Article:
Prisons in the United States are increasingly becoming more of a business. Currently in the United States there are over 260 privately owned and operated prisons, which equates to over five private prisons per state, though they are more heavily concentrated in the southwest. Clearly, this is no small business. In addition to being large, it is also a lucrative endeavor. Recently, Shara Tibken, of the Wall Street Journal, reported that the Correction Corps won a contract to build four new prisons in Florida. In all the four three-year contracts will net Correction Corps over $250 million. Tibken goes on to note that during the current recession cash strapped states are turning to private contractors to alleviate their prison dilemma. There are several important question that arise when considering prison privatization, two of the most asked and crucial are as follow: What are the cost comparisons between private and public prisons? Is one cheaper than the other? Should cost even be considered? Is there more incentive to imprison than to rehabilitate inmates? Several scholars have begun to question and research private prisons. For the first question, no strong conclusion has been drawn, despite several studies being conducted on the issue of cost. Dina Perrone of Rutgers University and Travis C. Pratt of Washington State University, in a 2003 paper discuss previous studies conducted on public and private costs. They include a table of data that seems to suggest that private prisons are more cost efficient, on average saving more than $3.40 a prisoner. However, Pratt and Perrone go on to assert that the data amongst these studies either failed to include all variables, such as programs provided or quality of confinement, or that collection of data was done inconsistently among between the varying studies, noting that only two studies employ reliable statistical data. Therefore, the cost argument remains inconclusive. A large risk of privatization is the concern merely for profits. As a society, I think we must agree upon the fact that some issue cannot be viewed only in dollars and cents. If rehabilitating criminals is more expensive than imprisoning them, should we not still prefer rehabilitation? The largest fear for most is that there is more incentive financially to imprison than rehabilitate. To fill prisons, requires that we have criminals to fill them. As discussed in our other tracking issues topics, since the inception of the War on Drugs, incarceration rates have skyrocketed. As private prisons earn more income, they earn the ability to apply political pressure on legislation and creation of private prisons.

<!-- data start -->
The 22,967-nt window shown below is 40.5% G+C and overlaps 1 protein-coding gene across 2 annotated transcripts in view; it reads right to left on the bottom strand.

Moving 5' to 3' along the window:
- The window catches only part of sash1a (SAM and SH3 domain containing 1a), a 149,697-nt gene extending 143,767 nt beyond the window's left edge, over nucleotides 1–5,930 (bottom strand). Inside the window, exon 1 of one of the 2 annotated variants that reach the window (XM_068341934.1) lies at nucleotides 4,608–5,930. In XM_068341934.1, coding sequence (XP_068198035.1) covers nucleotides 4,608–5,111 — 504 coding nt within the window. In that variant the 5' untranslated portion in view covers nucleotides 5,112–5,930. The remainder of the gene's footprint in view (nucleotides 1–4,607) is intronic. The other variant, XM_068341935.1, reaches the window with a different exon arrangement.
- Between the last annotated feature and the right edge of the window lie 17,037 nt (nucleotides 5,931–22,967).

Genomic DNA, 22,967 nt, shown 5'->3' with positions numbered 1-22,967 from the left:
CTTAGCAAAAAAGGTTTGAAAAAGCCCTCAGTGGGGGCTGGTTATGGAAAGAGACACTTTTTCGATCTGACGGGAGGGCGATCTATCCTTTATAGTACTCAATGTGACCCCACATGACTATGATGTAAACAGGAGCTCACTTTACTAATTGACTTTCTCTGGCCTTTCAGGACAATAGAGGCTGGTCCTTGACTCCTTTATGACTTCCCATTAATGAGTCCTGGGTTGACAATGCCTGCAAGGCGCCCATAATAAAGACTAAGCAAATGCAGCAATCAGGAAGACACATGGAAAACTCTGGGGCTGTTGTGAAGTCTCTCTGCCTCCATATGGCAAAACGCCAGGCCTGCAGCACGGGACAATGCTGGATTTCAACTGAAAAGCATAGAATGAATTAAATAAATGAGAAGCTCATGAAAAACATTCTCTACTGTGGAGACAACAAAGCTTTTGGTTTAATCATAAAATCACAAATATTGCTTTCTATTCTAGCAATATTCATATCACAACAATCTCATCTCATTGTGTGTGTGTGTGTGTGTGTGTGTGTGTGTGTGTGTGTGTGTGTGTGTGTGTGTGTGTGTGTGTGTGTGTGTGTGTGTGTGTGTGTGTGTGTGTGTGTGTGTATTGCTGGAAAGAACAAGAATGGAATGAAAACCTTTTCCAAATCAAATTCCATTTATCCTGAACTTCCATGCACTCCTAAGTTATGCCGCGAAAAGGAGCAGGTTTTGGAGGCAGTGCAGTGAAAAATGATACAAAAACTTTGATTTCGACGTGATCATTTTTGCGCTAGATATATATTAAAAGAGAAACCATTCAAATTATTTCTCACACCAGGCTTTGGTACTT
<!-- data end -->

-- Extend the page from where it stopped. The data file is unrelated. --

As an aside, personally, as someone who believes in many tenets of capitalism, I believe certain industries that are better suited to be run solely by the government, and the prison system is one of them.

(1) Tibken, Shara Wall Street Journal, April 13, 2010 "
(2) Pratt, Travis C. and Perrone, Dina "Comparing the Quality of Confinement and Cost-Effectiveness of Public Versus Private Prisons: What We Know, Why We Do Not Know More, and Where to Go from Here

What if marijuana was decriminalized?



In our capitalistic society, everything comes down to the dollar. Looking at marijuana without a moral lens of "good vs bad", we can examine the possibilities and consequences of legalization.

In the event of decriminalization, the following would likely happen:
- A savings of $5.3 billion at the state/local level and an additional $2.4 billion federally, annually
- An additional $6.2 billion annually if marijuana was taxed comparably to tobacco and alcohol
- Destroy major source of revenue for cartels and gangs
- An enhancement in the effectiveness of our court and police systems (where current annual marijuana arrests are over 700,000 annually)
- A separation between marijuana and far more dangerous illegal drugs, cutting the "gateway" to drug dealers we currently have
- An increase in effectiveness and credibility in drug education
- An end to our over-flowing prisons, which ultimately do more damage and harm than the drug itself
- A revival of research for medical/scientific use